That's cool. Please post some photos of the forming tooling you used.

                Comment


                • #9
                  Thanks!

                  Hi Phil,

                  Thanks for the compliment and yep, I am quite happy w/the result.

                  In 1972 I took 2 semsters at night of an auto body course 'cuz I always wanted to learn how to hand form sheet metal.

                  Since then it has been all learn as I went.

                  I was fortunate to get a lot of experience through the rest of the 70s building experimental & prototype motorcycles for Harley-Davidson as a subcontractor.

                  I stopped working for them in 1981 and since keep at it as time allows.

                  This bike was a nice chance to get back to it & try some of the things I read about since.

                  P.S. I'm not too fast at typing & a few more compliments have come in so thanks to ya'll!

                  dp: You just gave me an idea. I had to make/repair so much that I'll start a thread about this project. Hadn't thought of that until now - so thanks for mentioning more photos.

                  OMG! I just hit a nerve & can't get this reply posted w/replies coming in! So here it is - as is & I'll start another thread just to go into the details you are asking about.
                  Best wishes to ya’ll.

                  Sincerely,

                  Jim

                  "To invent you need a good imagination and a pile of junk" - Thomas Edison

                  "I've always wanted to get a job as a procrastinator but I keep putting off going out to find one so I guess I'll never realize my life's dream. Frustrating!" - Me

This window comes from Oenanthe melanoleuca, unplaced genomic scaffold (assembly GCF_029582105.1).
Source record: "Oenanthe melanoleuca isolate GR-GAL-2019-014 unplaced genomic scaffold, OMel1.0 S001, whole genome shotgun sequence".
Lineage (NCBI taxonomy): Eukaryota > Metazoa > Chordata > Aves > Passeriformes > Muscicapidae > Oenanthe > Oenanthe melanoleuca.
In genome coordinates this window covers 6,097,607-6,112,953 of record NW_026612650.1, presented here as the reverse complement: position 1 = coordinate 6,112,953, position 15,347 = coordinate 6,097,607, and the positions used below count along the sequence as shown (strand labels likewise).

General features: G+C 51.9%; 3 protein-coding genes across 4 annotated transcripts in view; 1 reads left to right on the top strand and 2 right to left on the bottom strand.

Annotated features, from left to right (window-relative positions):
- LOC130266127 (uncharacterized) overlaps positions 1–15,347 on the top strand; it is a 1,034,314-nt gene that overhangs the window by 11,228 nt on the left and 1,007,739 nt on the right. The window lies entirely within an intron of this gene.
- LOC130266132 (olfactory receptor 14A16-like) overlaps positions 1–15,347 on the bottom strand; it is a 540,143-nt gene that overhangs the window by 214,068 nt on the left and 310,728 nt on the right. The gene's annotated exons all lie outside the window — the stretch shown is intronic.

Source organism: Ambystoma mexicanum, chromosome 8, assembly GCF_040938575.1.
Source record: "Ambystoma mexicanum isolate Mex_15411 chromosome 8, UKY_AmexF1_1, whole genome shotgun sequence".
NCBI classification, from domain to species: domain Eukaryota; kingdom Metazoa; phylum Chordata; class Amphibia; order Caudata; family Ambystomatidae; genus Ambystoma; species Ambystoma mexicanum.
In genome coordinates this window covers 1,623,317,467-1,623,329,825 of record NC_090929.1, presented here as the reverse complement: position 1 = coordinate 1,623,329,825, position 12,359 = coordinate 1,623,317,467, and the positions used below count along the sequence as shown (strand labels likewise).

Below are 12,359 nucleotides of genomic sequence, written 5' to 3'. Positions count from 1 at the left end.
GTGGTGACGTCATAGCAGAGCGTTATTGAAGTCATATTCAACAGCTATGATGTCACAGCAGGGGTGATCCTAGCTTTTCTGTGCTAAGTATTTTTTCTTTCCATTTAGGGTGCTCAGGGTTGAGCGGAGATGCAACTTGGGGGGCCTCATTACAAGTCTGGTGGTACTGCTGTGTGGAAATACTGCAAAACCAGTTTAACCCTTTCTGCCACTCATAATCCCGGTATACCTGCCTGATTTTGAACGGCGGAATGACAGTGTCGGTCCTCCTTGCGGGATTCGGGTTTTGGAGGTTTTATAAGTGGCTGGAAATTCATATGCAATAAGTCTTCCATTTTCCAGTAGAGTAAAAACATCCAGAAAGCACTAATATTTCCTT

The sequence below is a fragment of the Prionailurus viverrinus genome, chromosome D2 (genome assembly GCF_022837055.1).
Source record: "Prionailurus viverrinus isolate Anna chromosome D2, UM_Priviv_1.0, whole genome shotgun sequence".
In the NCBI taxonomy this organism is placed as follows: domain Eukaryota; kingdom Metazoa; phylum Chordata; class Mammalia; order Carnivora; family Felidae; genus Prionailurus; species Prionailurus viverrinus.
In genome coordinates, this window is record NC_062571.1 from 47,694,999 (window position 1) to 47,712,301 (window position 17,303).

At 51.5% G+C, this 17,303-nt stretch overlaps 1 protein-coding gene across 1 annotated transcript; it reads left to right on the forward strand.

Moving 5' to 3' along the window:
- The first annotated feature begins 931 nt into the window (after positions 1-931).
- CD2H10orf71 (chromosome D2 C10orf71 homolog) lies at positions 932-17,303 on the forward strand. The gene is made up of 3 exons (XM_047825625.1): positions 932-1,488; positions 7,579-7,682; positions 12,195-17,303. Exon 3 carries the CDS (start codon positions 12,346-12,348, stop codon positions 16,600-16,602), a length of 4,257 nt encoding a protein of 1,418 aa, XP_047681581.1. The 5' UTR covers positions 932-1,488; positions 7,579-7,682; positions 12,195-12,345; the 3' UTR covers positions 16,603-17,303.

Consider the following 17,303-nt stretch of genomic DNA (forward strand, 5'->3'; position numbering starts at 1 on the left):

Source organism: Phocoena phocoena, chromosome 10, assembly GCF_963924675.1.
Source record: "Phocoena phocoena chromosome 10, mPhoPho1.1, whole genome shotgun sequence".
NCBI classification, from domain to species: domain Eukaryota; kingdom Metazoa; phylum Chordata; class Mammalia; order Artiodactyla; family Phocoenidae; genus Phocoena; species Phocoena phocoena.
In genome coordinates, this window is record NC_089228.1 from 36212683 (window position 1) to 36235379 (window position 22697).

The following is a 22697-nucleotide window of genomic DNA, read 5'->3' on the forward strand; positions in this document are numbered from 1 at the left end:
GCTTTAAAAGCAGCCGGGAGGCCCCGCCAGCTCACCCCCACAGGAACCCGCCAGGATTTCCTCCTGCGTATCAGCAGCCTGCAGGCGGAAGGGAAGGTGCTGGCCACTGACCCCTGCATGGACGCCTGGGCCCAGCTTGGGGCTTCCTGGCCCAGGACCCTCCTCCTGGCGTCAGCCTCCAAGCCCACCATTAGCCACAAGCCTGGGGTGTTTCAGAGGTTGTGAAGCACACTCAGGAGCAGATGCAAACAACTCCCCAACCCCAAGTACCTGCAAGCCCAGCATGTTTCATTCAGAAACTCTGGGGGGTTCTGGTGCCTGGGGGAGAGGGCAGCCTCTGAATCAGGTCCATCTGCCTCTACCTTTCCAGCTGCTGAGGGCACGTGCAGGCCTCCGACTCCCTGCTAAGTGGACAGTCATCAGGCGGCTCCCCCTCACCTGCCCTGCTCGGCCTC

Location: Bustling N.E. Arizona

                  Comment


                  • #10
                    Originally posted by CCWKen
                    Beautiful! (If you can apply that to an oil tank.) Nice metal work. Do you have a seam welder or was that TIG'd along the edge? Great job no matter.
                    Thanks!

                    No seam welder - all TIG.

                    I'm going to sign off to dig around the shop to photo some of the tools etc. I'll be back in an hour or two.
                    Last edited by jhe.1973; 09-13-2011, 02:51 PM.
                    Best wishes to ya’ll.

                    Sincerely,

                    Jim

                    "To invent you need a good imagination and a pile of junk" - Thomas Edison

                    "I've always wanted to get a job as a procrastinator but I keep putting off going out to find one so I guess I'll never realize my life's dream. Frustrating!" - Me

                    Location: Bustling N.E. Arizona

                    Comment


                    • #11
                      Why the two 'inlets' at the top?
                      Play Brutal Nature, Black Moons free to play highly realistic voxel sandbox game.

                      Comment


                      • #12
                        You say tig

                        I'm having trouble understanding with so little evidence of use of the edge butt weld ..how it seals

                        I see just the base and the top held there ..by what looks like heat between the two panels .

                        sorry ..I'm not that up to date ...just know, i couldn't do that ..and get it to hold anything ..

                        my top edge would be as wobbly as hell with blobs, before i was satisfied that it would hold anything.

                        it does look good though.


                        all the best.....mark

                        Comment


                        • #13
                          Nice job!, how about some pics of the full bike?

                          Bill

                          Comment


                          • #14
                            Originally posted by Black_Moons
                            Why the two 'inlets' at the top?
                            If memory serves, and I don't know why it would, there was a clear tube between the top and bottom to show oil level.

                            Comment


                            • #15
                              I built a couple aluminum xrtt tanks in the early '90's for a guy who had a ratted out original...I can't remember his name , but I do remember he lived in the Waterford MI area...Shawn

                              Nice job on the replica...if you would have gas welded it , you prolly coulda sold it as an original...

                              Comment